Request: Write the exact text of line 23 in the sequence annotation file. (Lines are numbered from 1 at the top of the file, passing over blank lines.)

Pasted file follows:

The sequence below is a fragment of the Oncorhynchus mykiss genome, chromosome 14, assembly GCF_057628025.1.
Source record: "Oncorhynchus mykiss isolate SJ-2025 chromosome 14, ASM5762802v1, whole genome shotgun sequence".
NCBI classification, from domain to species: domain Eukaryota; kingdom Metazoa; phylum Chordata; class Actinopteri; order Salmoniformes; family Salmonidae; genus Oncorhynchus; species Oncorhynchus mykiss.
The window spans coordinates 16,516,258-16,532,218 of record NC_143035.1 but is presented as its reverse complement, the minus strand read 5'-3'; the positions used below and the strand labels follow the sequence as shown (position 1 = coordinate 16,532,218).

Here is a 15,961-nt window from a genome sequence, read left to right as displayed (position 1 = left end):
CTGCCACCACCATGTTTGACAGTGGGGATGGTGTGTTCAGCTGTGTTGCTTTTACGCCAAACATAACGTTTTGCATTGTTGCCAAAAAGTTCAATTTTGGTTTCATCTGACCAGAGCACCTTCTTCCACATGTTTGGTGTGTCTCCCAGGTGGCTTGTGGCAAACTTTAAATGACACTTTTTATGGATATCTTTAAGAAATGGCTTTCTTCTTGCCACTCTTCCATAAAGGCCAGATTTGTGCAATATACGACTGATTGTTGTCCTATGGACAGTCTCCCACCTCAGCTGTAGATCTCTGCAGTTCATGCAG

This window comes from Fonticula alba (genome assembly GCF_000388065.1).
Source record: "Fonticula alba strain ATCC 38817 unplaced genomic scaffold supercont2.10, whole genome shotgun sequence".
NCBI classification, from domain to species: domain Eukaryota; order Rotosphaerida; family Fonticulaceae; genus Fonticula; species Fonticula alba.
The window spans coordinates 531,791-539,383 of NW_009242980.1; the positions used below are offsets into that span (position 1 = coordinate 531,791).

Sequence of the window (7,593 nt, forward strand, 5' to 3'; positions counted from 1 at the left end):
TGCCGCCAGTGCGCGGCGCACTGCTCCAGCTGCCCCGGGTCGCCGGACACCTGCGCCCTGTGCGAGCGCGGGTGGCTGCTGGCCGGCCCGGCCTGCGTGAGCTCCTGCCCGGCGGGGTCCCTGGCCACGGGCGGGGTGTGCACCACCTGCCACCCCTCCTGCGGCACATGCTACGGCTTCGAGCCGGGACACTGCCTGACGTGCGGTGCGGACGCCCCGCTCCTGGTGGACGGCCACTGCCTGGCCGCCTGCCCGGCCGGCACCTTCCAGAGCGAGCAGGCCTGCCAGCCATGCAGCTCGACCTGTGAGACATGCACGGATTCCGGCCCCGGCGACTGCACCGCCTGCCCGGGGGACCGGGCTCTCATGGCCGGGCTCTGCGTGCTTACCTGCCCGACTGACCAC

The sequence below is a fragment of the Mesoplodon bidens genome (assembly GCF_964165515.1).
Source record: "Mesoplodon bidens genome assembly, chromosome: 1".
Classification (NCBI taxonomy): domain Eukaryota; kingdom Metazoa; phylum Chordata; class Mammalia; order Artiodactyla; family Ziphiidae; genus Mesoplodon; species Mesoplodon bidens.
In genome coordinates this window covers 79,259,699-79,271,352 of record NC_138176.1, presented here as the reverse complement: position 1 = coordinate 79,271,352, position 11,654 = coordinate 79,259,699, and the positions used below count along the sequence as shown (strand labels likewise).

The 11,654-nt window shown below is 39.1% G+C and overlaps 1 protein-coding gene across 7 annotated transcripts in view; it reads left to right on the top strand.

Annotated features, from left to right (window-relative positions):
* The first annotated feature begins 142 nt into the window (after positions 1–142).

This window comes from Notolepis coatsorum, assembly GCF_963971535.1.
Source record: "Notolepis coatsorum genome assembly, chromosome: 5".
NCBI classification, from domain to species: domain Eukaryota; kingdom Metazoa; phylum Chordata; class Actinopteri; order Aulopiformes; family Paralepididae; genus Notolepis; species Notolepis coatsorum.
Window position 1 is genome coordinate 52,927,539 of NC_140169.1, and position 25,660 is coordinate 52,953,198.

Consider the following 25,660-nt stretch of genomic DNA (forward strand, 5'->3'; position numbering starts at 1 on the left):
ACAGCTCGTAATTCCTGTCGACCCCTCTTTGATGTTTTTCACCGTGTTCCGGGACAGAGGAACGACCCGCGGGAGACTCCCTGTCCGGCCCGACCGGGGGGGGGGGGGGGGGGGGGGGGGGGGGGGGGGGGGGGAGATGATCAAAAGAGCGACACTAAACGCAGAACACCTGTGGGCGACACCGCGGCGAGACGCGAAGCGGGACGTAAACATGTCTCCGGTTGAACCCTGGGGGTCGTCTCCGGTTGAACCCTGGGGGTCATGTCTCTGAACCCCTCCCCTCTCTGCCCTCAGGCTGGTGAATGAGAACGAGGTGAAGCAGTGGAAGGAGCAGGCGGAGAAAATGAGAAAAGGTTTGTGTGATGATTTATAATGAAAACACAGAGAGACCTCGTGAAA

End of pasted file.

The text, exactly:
Window position 1 is genome coordinate 52,927,539 of NC_140169.1, and position 25,660 is coordinate 52,953,198.